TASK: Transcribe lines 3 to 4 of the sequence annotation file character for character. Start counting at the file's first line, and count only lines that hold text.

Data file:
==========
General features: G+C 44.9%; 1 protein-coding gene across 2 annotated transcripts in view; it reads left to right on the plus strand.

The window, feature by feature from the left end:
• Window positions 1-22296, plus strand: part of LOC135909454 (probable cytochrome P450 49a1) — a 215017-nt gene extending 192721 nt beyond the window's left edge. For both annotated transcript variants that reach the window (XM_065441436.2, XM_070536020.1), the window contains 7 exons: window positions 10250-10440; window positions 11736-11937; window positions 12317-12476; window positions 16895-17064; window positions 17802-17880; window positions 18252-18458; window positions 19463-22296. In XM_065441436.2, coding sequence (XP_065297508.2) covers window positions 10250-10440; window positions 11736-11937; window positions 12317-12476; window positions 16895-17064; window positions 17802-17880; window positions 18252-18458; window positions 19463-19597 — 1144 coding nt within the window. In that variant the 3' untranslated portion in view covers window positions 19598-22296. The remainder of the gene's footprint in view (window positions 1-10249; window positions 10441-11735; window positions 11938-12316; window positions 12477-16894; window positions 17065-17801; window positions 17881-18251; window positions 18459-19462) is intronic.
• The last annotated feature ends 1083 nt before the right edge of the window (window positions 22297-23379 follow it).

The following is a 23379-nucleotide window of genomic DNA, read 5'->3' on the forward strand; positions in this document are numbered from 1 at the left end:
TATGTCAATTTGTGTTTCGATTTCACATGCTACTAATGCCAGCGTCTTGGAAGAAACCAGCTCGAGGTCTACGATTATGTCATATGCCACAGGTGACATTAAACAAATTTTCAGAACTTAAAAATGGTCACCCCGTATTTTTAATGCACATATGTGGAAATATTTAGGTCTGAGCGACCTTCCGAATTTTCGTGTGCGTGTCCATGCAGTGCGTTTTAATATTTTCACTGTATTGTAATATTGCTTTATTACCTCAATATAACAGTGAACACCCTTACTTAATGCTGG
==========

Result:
• Window positions 1-22296, plus strand: part of LOC135909454 (probable cytochrome P450 49a1) — a 215017-nt gene extending 192721 nt beyond the window's left edge. For both annotated transcript variants that reach the window (XM_065441436.2, XM_070536020.1), the window contains 7 exons: window positions 10250-10440; window positions 11736-11937; window positions 12317-12476; window positions 16895-17064; window positions 17802-17880; window positions 18252-18458; window positions 19463-22296. In XM_065441436.2, coding sequence (XP_065297508.2) covers window positions 10250-10440; window positions 11736-11937; window positions 12317-12476; window positions 16895-17064; window positions 17802-17880; window positions 18252-18458; window positions 19463-19597 — 1144 coding nt within the window. In that variant the 3' untranslated portion in view covers window positions 19598-22296. The remainder of the gene's footprint in view (window positions 1-10249; window positions 10441-11735; window positions 11938-12316; window positions 12477-16894; window positions 17065-17801; window positions 17881-18251; window positions 18459-19462) is intronic.
• The last annotated feature ends 1083 nt before the right edge of the window (window positions 22297-23379 follow it).